Why We Love Japan

In today’s newspaper, there was something about a 35-year-old guy who complained about the excessive smoking in his office and was subsequently ostracized by his co-workers and then fired.  Can you imagining something like this happening in the States?!

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4 thoughts on “Why We Love Japan

  1. Ha, while this is really sad, it also made me laugh because it’s so opposite of the situation in the United States. Though I am not a lawyer, I’d say that being exposed to second-hand smoke at work definitely falls under the category of unsafe work environment. And, “reporting” the condition and subsequently being fired (not to mention mocked) would be very suspect of retaliation, which is illegal. If he were in the USA, I’d say he would have a very good legal case against his corporation. (And, if I were Susan Dey from the old TV show L.A. Law — and Partridge Family, I’d represent him!)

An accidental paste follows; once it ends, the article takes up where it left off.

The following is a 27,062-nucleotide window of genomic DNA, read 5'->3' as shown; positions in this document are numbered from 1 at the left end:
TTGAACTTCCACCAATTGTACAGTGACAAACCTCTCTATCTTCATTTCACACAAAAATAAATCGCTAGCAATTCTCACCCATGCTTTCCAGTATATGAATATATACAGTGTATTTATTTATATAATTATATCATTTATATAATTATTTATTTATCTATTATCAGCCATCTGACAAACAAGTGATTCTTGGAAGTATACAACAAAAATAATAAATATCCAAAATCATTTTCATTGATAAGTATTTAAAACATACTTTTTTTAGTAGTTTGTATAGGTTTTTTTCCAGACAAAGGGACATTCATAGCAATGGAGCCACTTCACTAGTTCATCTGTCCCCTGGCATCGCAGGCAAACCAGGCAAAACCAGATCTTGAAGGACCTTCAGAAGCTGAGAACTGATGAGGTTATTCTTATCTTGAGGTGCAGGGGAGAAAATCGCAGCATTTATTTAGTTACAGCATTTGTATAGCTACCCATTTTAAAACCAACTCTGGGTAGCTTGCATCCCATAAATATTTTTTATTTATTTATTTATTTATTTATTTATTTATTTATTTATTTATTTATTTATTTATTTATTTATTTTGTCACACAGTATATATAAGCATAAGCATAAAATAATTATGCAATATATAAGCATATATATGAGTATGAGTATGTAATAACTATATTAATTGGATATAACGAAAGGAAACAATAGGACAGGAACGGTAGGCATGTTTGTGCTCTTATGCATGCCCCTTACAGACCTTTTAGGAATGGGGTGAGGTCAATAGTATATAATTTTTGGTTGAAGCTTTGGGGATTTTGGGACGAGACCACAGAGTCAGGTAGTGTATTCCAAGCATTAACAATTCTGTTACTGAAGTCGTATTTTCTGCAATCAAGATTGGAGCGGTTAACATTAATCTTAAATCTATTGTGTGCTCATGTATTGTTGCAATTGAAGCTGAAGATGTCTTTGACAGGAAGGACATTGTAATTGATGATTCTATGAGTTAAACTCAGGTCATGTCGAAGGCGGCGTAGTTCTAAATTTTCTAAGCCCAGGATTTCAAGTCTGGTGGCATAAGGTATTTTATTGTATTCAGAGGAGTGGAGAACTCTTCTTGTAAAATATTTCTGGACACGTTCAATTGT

2. I really like Japan. I’m a smoker and feel fellow smokers in Japan can be a bit inconsiderate and inflexible

    No one should lose their job for complaining about smoke. Something could have been done to accomodate this person. That said I would like to know more about this case. Did the guy take the job knowing it was as smoking office. I hope our western passion for confrontation and suing does not flourish in Japan.

  3. This guy won a huge settlement in a lawsuit, which is a first for Japan. And his previous employer was compelled to establish a smoking area in the workplace. Things are changing slowly.

    I respect the rights of smokers when they don’t impinge upon my right, and my children’s right to breathe clean air. And I hope, too, that Japan doesn’t turn into an overly litiguous society.

  4. I agree mostly but I do think that there is some protection in knowing that you can take action if you need to. I work in a hostile environment where my co-workers (preschool teachers, mind you) are verbally abused regularly by my boss. The first time I worked in Japan, I felt relieved that the country was free from the “let’s-sue-’em” mindset. This time, I realize the benefits of that sort of safety net. As with anything in life, a balance is necessary. Also, I don’t think 7 million yen is that huge of a settlement considering the damages (i.e., chronic health problems and loss of employment during an economic crisis). Anyway, just my two yen.

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